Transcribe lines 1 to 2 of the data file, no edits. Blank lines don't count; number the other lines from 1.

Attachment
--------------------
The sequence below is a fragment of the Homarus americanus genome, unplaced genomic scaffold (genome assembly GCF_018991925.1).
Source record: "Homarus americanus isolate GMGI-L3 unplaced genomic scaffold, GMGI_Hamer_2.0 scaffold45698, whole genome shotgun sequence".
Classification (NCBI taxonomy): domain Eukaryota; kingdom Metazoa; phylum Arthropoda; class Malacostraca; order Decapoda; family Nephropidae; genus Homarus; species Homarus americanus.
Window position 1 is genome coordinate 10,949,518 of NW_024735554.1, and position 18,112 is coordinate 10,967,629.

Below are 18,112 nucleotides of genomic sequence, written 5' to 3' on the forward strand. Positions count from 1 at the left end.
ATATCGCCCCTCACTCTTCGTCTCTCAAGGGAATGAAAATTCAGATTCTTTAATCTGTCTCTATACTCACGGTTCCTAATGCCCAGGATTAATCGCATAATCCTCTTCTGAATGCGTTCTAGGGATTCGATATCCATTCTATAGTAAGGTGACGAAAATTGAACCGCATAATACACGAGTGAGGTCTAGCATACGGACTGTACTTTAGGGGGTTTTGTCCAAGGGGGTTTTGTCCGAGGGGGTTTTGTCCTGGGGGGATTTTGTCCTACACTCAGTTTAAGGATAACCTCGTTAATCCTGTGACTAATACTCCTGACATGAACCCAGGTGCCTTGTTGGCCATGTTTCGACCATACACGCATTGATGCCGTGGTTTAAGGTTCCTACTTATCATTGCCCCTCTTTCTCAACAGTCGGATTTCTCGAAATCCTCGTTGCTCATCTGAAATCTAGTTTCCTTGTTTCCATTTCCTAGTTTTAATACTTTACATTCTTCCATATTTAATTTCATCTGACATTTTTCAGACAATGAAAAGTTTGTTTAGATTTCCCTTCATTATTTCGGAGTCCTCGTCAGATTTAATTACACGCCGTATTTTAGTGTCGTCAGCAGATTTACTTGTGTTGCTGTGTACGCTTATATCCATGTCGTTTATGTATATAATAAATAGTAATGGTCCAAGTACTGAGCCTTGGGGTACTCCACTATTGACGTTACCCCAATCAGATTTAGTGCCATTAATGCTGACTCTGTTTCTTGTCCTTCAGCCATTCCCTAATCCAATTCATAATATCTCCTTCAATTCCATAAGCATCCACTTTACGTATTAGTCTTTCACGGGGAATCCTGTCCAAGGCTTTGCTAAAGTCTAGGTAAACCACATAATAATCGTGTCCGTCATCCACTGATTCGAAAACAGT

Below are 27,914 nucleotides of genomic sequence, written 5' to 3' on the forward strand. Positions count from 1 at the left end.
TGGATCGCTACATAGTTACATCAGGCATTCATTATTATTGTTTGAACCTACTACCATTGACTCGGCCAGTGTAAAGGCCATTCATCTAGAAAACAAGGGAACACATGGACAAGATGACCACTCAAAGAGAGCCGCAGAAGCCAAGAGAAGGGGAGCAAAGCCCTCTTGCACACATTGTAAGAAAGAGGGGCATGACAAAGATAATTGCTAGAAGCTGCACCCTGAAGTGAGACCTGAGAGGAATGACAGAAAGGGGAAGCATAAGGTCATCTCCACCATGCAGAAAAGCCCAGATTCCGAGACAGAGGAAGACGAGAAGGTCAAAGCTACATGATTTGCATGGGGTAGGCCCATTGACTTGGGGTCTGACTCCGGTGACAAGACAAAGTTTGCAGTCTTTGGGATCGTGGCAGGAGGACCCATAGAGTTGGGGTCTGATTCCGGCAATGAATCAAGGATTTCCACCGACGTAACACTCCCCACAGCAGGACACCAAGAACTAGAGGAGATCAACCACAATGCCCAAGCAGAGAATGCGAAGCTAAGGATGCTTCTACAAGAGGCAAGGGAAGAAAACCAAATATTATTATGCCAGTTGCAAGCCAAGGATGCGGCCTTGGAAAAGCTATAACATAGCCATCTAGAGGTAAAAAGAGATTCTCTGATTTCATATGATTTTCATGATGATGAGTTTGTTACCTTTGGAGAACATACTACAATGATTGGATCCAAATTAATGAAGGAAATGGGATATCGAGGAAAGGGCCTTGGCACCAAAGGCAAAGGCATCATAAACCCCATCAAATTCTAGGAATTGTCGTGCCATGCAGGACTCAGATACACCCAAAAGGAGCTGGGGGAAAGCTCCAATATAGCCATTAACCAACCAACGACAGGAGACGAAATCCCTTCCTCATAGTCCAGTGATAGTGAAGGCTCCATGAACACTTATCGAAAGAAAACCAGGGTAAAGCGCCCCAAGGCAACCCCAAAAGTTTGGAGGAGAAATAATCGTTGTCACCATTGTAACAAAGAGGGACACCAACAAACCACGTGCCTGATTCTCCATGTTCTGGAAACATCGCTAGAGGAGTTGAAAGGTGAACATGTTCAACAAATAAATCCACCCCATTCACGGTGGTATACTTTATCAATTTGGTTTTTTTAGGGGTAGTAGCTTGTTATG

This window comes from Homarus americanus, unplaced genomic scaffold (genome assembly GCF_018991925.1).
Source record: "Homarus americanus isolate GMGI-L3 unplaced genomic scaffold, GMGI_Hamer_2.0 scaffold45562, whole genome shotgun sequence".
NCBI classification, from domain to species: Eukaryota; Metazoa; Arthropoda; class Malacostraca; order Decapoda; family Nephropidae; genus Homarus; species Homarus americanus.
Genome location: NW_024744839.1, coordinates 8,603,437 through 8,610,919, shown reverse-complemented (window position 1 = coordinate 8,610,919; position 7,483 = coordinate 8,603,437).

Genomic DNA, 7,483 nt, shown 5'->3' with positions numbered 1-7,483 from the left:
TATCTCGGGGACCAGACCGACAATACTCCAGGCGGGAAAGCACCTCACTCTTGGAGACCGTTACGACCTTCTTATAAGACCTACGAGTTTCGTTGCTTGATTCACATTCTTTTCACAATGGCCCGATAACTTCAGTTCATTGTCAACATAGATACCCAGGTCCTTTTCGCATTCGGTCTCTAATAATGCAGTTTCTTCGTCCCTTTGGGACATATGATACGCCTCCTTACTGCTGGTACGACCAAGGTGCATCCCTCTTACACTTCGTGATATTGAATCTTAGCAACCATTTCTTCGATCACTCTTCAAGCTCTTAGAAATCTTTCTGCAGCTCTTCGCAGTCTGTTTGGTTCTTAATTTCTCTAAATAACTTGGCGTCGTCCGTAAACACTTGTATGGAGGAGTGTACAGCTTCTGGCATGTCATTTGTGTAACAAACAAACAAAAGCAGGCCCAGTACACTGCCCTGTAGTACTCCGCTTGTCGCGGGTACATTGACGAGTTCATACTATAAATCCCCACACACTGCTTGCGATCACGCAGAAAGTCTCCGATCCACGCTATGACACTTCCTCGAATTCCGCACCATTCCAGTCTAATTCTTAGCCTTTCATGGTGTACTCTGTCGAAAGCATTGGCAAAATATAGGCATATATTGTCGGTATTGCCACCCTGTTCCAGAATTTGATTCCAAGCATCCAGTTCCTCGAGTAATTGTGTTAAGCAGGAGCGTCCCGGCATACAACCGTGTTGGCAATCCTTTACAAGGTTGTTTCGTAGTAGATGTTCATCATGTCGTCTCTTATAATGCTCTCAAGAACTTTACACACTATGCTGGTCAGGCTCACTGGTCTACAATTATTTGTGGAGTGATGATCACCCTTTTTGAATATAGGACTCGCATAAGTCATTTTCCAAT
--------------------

The sequence below is a fragment of the Homarus americanus genome, unplaced genomic scaffold (genome assembly GCF_018991925.1).
Source record: "Homarus americanus isolate GMGI-L3 unplaced genomic scaffold, GMGI_Hamer_2.0 scaffold45698, whole genome shotgun sequence".